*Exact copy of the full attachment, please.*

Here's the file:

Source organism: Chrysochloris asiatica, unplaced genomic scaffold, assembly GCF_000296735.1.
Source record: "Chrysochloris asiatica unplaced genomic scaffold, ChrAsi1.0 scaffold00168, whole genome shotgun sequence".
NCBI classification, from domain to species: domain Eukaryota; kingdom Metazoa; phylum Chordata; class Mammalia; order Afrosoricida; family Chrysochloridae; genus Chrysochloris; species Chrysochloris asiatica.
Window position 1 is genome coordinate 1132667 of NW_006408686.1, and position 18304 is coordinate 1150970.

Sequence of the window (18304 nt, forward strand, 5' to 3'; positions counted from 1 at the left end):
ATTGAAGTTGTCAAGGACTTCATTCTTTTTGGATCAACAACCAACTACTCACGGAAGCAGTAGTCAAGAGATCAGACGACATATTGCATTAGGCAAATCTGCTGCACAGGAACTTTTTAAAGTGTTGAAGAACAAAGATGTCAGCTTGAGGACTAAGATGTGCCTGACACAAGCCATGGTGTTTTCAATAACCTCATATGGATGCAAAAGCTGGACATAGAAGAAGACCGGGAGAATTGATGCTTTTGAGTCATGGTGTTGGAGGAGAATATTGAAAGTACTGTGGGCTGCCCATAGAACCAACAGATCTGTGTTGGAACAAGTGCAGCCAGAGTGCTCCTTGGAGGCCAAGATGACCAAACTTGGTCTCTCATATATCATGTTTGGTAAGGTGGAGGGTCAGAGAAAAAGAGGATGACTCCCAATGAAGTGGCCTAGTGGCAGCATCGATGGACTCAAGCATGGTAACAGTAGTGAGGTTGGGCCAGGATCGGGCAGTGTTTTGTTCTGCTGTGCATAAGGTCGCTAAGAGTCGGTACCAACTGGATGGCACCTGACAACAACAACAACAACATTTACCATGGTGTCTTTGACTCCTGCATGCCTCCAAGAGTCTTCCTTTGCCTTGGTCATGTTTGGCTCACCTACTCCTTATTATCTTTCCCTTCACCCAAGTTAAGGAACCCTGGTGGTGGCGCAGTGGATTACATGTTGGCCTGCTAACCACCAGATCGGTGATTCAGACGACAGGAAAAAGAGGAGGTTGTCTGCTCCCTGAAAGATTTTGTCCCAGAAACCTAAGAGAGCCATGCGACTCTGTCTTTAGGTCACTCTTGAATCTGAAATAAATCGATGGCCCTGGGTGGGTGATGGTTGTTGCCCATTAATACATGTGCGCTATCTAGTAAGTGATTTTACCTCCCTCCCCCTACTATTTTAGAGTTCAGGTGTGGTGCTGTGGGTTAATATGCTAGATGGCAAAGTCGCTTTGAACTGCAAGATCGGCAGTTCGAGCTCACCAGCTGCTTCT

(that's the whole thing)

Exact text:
Source organism: Chrysochloris asiatica, unplaced genomic scaffold, assembly GCF_000296735.1.
Source record: "Chrysochloris asiatica unplaced genomic scaffold, ChrAsi1.0 scaffold00168, whole genome shotgun sequence".
NCBI classification, from domain to species: domain Eukaryota; kingdom Metazoa; phylum Chordata; class Mammalia; order Afrosoricida; family Chrysochloridae; genus Chrysochloris; species Chrysochloris asiatica.
Window position 1 is genome coordinate 1132667 of NW_006408686.1, and position 18304 is coordinate 1150970.

Sequence of the window (18304 nt, forward strand, 5' to 3'; positions counted from 1 at the left end):
ATTGAAGTTGTCAAGGACTTCATTCTTTTTGGATCAACAACCAACTACTCACGGAAGCAGTAGTCAAGAGATCAGACGACATATTGCATTAGGCAAATCTGCTGCACAGGAACTTTTTAAAGTGTTGAAGAACAAAGATGTCAGCTTGAGGACTAAGATGTGCCTGACACAAGCCATGGTGTTTTCAATAACCTCATATGGATGCAAAAGCTGGACATAGAAGAAGACCGGGAGAATTGATGCTTTTGAGTCATGGTGTTGGAGGAGAATATTGAAAGTACTGTGGGCTGCCCATAGAACCAACAGATCTGTGTTGGAACAAGTGCAGCCAGAGTGCTCCTTGGAGGCCAAGATGACCAAACTTGGTCTCTCATATATCATGTTTGGTAAGGTGGAGGGTCAGAGAAAAAGAGGATGACTCCCAATGAAGTGGCCTAGTGGCAGCATCGATGGACTCAAGCATGGTAACAGTAGTGAGGTTGGGCCAGGATCGGGCAGTGTTTTGTTCTGCTGTGCATAAGGTCGCTAAGAGTCGGTACCAACTGGATGGCACCTGACAACAACAACAACAACATTTACCATGGTGTCTTTGACTCCTGCATGCCTCCAAGAGTCTTCCTTTGCCTTGGTCATGTTTGGCTCACCTACTCCTTATTATCTTTCCCTTCACCCAAGTTAAGGAACCCTGGTGGTGGCGCAGTGGATTACATGTTGGCCTGCTAACCACCAGATCGGTGATTCAGACGACAGGAAAAAGAGGAGGTTGTCTGCTCCCTGAAAGATTTTGTCCCAGAAACCTAAGAGAGCCATGCGACTCTGTCTTTAGGTCACTCTTGAATCTGAAATAAATCGATGGCCCTGGGTGGGTGATGGTTGTTGCCCATTAATACATGTGCGCTATCTAGTAAGTGATTTTACCTCCCTCCCCCTACTATTTTAGAGTTCAGGTGTGGTGCTGTGGGTTAATATGCTAGATGGCAAAGTCGCTTTGAACTGCAAGATCGGCAGTTCGAGCTCACCAGCTGCTTCT